Your host Paul Boyce, a biology PhD student, talks with guests about conservation, wildlife research, grad school and academia, science and policy and anything else in this conversation style podcast.
Eric Eaton - Field Guide for a Career Entomologist
Eric R. Eaton is a writer and is author of Wasps: The Astonishing Diversity of a Misunderstood Insect (Princeton University Press, 2021), and the forthcoming Insectpedia (Princeton University Press, 2022). He is also lead author of the Kaufman Field Guide to Insects of North America (Houghton Mifflin Company, 2007), and co-author of Insects Did It First (Xlibris, 2018) with Gregory S. Paulson. He has contributed to several other books including Wild in the City: a guide to Portland’s natural areas (Oregon Historical Society Press, 2000); and has written articles about insects and other animals for Natural History, Birds and Blooms, Ranger Rick, Missouri Conservationist, and other magazines. Eric studied entomology at Oregon State University, and has worked as an entomologist at the University of Massachusetts (Amherst), Cincinnati Zoo, and Chase Studio, Inc., as well as on private contract for the Smithsonian Institution, and West Virginia Division of Natural Resources. Eric writes the blogs Bug Eric and Sense of Misplaced and as "Bug Eric" he has built a loyal following on social media (Facebook, Twitter, iNaturalist).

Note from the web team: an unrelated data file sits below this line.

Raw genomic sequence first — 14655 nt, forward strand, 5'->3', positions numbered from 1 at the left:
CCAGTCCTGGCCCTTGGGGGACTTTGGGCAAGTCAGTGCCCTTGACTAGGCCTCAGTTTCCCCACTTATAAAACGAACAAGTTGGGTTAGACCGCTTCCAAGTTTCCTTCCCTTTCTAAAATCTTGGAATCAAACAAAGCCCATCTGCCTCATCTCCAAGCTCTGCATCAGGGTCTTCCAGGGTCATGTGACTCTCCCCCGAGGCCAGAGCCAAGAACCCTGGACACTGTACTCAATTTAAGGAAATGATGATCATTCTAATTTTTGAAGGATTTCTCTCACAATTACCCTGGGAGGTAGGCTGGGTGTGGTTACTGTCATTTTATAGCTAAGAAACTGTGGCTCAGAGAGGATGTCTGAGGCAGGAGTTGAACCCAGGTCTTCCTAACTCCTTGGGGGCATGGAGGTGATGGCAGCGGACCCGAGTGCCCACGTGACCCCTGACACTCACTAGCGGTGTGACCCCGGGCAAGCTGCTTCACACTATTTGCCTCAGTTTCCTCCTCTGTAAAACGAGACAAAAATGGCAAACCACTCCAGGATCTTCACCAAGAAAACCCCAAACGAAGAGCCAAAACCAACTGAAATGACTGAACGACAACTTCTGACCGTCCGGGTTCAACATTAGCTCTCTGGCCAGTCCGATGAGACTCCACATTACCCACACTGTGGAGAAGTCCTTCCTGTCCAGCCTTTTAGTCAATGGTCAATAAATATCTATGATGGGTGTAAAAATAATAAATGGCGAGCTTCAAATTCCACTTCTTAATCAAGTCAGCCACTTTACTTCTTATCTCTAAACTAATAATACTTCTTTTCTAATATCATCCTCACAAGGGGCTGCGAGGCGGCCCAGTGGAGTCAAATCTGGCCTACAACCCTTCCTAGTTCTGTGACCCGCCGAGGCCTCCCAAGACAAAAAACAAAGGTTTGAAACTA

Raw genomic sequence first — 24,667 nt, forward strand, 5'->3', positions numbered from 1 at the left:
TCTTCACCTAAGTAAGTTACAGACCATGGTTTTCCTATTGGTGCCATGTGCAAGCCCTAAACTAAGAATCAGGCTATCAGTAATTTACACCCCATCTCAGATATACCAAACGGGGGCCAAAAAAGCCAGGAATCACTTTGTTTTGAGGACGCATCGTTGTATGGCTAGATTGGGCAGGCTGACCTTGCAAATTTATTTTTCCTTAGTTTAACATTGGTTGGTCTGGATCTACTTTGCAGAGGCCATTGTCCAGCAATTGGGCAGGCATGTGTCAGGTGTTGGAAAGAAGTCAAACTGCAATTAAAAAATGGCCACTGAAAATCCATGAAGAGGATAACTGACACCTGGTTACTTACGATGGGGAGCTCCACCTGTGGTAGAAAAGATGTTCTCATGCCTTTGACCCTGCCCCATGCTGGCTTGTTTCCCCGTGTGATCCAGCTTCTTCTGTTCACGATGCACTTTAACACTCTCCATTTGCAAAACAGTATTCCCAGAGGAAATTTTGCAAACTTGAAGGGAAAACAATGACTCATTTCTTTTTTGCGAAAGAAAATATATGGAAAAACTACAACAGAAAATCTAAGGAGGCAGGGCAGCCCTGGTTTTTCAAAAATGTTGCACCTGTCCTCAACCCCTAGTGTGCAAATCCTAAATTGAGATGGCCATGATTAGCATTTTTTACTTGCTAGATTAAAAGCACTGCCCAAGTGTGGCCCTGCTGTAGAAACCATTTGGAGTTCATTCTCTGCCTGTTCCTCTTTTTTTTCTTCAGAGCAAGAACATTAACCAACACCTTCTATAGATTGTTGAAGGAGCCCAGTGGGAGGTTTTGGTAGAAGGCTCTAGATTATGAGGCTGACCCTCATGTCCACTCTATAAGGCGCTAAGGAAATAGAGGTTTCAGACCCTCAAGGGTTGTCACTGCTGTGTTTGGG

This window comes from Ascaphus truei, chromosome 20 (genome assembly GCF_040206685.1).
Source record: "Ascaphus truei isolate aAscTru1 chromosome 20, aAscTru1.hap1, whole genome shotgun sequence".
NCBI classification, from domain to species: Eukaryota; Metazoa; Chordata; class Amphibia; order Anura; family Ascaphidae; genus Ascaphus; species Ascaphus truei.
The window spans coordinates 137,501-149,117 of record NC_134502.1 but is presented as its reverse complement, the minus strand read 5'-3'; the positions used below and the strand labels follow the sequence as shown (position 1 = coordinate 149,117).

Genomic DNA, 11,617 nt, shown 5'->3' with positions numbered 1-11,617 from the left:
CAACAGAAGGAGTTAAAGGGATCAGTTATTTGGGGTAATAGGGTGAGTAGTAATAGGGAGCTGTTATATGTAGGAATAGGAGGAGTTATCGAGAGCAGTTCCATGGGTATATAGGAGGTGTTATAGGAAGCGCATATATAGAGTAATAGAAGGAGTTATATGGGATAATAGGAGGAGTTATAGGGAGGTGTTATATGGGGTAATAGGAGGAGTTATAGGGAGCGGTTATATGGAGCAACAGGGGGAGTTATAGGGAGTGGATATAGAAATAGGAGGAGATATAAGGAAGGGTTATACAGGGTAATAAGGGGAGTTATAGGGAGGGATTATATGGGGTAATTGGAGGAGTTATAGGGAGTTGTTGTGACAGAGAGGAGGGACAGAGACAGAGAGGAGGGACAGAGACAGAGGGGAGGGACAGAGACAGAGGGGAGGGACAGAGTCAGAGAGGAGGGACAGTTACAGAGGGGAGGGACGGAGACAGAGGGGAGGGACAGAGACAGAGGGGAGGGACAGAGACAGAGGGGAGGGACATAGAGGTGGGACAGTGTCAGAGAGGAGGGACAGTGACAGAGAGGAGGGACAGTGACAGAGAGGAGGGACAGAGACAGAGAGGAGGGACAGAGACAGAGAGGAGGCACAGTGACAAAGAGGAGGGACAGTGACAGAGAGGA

We speak about Eric's career trajectory as an entomologist which doesn't follow the typical academic route, we spoke about some our shared frustrations with academia and how it can impact your love and motivation for science, and of course, we spoke about wasps - about how and why they make us feel they way they do, about how interesting and diverse they are outside of yellow-jackets and hornets, and how we can learn to appreciate what we've been trained not to.
Bram Büscher - Conservation & Capitalism
Dr. Bram Büscher is Professor and Chair of the Sociology of Development and Change group at Wageningen University and holds visiting positions at the University of Johannesburg and Stellenbosch University. His research looks at the political economy of environment and development, including in the politics of conservation, energy and extraction, ecotourism, new media, violence and social theory. He is the author of ‘The Truth About Nature. Environmentalism in the Era of Post-Truth Politics and Platform Capitalism and co-author of ‘The Conservation Revolution: Radical Ideas for Saving Nature Beyond the Anthropocene’ . He is also a senior editor of the journal Conservation & Society.
In this conversation we talk about the interaction between capitalism and conservation, and how the neoliberal fascination with growth influences our relationship with the natural world. We discuss the historical context of this ideology, the supply and demand approach to natural commodities including the green energy transition, and alternative ways we might relate to nature and the economy.
Check out more at www.talkingferal.com where you can support the podcast and listen to more episodes.
Rachel Engler-Stringer - Industrial Food and Our Future